The fluted rod of the present invention allows for greater deflection of the rod under similar loading conditions than that of an un-fluted rod having similar dimensions. The increased deflection would desirably not exceed 16.2% of the presently used round rod. In this regard, the orientation of the fluted rod 12 is important so that deflection is minimized. Hence, the maximum cross-sectional dimension of the rod should be oriented in the loading direction. For example, as illustrated in
By way of example, for one particular design of seat rail in accordance with the present invention, two flutes 12 are provided which may be formed by rolling depressions into round titanium bar stock, thereby displacing the volume of metal used in the seat rail,
The rod 12 is formed from a lightweight material having sufficient strength and rigidity to support the seat shell 48. Preferred materials are high strength, lightweight metals and metal alloys, including, but not limited to titanium, titanium alloys, aluminum, and aluminum alloys. A particularly preferred material is a titanium based alloy containing about 6 percent by weight aluminum and 4 percent by weight vanadium (Ti-6Al-4V). In addition to the strength and rigidity requirements, the material of the rod 12 is selected to permit easy processing of the rod to form the flutes 14 and the overall shape of the seat rail 10 by methods such as those of the present invention.
A method for forming a fluted bicycle seat rail in accordance with the present invention includes the steps of providing a rod-shaped feedstock, forming at least one flute along the length of the rod-shaped feedstock, and bending the fluted feedstock to form the seat rail. Formation of the flute in the feedstock is accomplished by various processes, such as roll processing, die drawing, swaging, forging, machining, powder metallurgy, extrusion, or a combination thereof. Roll processing is a preferred technique for forming the flutes in a material such as the Ti-6Al-4V alloy.
Roll processing to form the flutes includes the step of selecting an elongated feedstock having a cross-sectional dimension selected to yield a desired cross-sectional dimension after processing the feedstock to form the flutes therein. The characteristic dimension in the case of a circular rod, for example, would be the cross-sectional diameter. Roll processing also includes the step of providing a rolling mill fitted with an even number of rolls arranged in opposing pairs. Each roll has a roll surface for contacting the surface of the feedstock, with the shape of the roll surface selected to impart a complementary shape in the contacted surface of the feedstock. For forming a flute, the roll surface of at least one roll has a convex shape that is selected to provide the desired flute surface geometry. As the feedstock is compressed by such a roll, the feedstock is indented, thereby forming a flute along the length of the feedstock.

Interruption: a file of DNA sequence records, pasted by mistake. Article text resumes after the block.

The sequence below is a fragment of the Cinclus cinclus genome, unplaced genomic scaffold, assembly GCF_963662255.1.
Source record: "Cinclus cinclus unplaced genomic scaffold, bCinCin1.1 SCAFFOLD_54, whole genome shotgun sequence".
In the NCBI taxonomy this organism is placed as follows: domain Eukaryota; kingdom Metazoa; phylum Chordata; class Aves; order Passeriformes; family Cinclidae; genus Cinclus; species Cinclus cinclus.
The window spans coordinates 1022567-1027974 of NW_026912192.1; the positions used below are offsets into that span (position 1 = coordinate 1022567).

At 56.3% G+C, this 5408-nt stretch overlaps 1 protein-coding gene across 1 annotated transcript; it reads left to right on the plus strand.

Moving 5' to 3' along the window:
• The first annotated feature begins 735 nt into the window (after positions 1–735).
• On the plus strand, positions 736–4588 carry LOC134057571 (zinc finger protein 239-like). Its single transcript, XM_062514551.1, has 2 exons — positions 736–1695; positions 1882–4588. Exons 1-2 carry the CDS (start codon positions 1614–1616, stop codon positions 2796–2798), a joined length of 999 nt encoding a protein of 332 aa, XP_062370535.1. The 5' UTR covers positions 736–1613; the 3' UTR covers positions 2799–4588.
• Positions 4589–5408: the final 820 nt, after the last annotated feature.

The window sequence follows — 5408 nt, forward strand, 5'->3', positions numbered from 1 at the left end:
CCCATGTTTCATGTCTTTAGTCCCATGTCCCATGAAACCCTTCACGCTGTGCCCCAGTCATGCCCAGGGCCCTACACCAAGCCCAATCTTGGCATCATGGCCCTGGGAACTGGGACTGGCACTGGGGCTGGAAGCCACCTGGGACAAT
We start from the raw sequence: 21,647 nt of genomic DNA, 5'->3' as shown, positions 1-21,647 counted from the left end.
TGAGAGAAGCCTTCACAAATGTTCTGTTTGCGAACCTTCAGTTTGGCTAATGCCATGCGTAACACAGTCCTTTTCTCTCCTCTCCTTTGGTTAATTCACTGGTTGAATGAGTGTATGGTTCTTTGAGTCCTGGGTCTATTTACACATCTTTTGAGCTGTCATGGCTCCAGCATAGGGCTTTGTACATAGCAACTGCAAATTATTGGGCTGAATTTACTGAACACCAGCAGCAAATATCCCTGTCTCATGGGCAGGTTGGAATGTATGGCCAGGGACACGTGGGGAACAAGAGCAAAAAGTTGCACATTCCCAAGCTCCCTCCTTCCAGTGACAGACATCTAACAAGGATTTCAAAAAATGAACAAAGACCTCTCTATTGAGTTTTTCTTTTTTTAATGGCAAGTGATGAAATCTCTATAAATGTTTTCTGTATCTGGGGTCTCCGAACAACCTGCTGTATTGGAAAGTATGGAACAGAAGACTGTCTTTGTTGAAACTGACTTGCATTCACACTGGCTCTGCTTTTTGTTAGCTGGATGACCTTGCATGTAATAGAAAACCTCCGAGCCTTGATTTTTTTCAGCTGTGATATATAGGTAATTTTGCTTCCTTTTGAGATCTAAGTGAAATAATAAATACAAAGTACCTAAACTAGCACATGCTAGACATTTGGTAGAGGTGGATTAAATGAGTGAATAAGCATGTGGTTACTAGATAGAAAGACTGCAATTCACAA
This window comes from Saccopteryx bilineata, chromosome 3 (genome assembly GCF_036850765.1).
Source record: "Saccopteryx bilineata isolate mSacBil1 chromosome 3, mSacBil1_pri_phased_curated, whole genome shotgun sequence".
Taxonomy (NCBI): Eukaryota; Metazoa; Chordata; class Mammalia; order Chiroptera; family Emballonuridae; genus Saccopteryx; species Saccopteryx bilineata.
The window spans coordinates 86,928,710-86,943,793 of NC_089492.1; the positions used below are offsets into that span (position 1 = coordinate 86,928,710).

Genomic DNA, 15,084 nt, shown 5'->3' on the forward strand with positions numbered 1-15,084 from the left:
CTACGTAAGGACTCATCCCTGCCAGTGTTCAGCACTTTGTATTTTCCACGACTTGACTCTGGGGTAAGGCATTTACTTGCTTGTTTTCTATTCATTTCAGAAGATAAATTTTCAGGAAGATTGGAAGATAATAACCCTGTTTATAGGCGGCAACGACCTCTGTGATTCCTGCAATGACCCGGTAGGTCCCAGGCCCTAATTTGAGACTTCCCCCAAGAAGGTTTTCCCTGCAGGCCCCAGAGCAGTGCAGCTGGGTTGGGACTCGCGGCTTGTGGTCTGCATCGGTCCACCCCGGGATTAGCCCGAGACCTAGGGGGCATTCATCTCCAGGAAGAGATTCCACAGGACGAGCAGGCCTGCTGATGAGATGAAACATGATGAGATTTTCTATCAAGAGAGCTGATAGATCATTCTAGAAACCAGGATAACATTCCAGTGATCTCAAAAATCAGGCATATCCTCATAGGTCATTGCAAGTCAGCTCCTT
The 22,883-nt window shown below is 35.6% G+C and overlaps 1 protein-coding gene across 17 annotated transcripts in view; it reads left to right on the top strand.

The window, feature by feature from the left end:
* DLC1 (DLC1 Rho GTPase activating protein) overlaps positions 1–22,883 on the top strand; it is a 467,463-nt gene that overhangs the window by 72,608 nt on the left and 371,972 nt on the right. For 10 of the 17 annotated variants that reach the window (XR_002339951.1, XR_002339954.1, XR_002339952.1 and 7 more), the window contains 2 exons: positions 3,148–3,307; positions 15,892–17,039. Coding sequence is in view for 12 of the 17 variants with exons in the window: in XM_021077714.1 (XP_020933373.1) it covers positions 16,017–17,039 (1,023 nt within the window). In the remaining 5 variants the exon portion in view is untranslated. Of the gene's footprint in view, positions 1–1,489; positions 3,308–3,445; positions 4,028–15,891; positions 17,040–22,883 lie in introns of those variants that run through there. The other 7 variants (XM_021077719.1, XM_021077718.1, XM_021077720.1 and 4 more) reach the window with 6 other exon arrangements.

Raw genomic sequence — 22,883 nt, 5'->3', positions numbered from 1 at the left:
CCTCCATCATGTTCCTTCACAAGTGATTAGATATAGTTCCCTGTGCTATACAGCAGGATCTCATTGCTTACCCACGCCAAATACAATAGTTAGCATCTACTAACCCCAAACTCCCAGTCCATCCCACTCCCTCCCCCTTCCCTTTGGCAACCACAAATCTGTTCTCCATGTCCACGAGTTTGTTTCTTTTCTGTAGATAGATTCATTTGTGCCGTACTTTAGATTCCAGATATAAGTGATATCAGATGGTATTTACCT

By way of example, to yield the shape depicted in
In addition, the rolling mill can be configured so that one or more non-opposing flutes can be formed in a feedstock. An example of a fluted rod with non-opposing flutes is depicted in
The roll processing is preferably performed in such a manner so that the material displaced by the compressing operation results in reduction of the cross-sectional area and elongation of the feedstock. The cross-sectional area may be compressed, for example, to yield an industry standard diameter, such as 0.276″ diameter. Such a reduced cross-sectional area will be less than that of the initial cross-sectional area of the feedstock. Hence after roll processing, a given length of the fluted rod will necessarily have a lower weight relative to an equivalent length of the feedstock from which the fluted rod was formed.
Once the feedstock has been processed to create the fluted rod, the rod is cut to a desired length suitable for forming the seat rail. Alternatively, the feedstock may be cut to the desired length prior to the fluting step. To form the seat rail from the fluted rod, the fluted rod is bent to give the fluted rod the desired overall shape as an armature for supporting the seat shell. As an alternative to the bending process, the fluting process, or both, the seat rail may be formed by machining, casting processes, powder metallurgy, or extrusions, to provide the fluted seat rail armature.
These and other advantages of the present invention will be apparent to those skilled in the art from the foregoing specification. Accordingly, it will be recognized by those skilled in the art that changes or modifications may be made to the above-described embodiments without departing from the broad inventive concepts of the invention. It should therefore be understood that this invention is not limited to the particular embodiments described herein, but is intended to include all changes and modifications that are within the scope and spirit of the invention as set forth in the claims.
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|U.S. Classification||297/195.1, 297/205, 297/203, 297/215.14|
|International Classification||B21B1/16, B62J1/08, B62J1/00, B60N2/38|
|Cooperative Classification||B21B1/16, B62J1/08|
|European Classification||B21B1/16, B62J1/08|
|Dec 29, 2004||AS||Assignment|
Owner name: DYNAMET HOLDINGS, INC., DELAWARE
Free format text: ASSIGNMENT OF ASSIGNORS INTEREST;ASSIGNORS:BUGLE, CLIFFORD M.;PESA, ROBIN L.;MCGIBBNEY, JILL R.;REEL/FRAME:015496/0864
Effective date: 20041001
|Apr 7, 2010||FPAY||Fee payment|
Year of fee payment: 4
|Jun 6, 2014||REMI||Maintenance fee reminder mailed|
|Oct 24, 2014||LAPS||Lapse for failure to pay maintenance fees|
|Dec 16, 2014||FP||Expired due to failure to pay maintenance fee|
Effective date: 20141024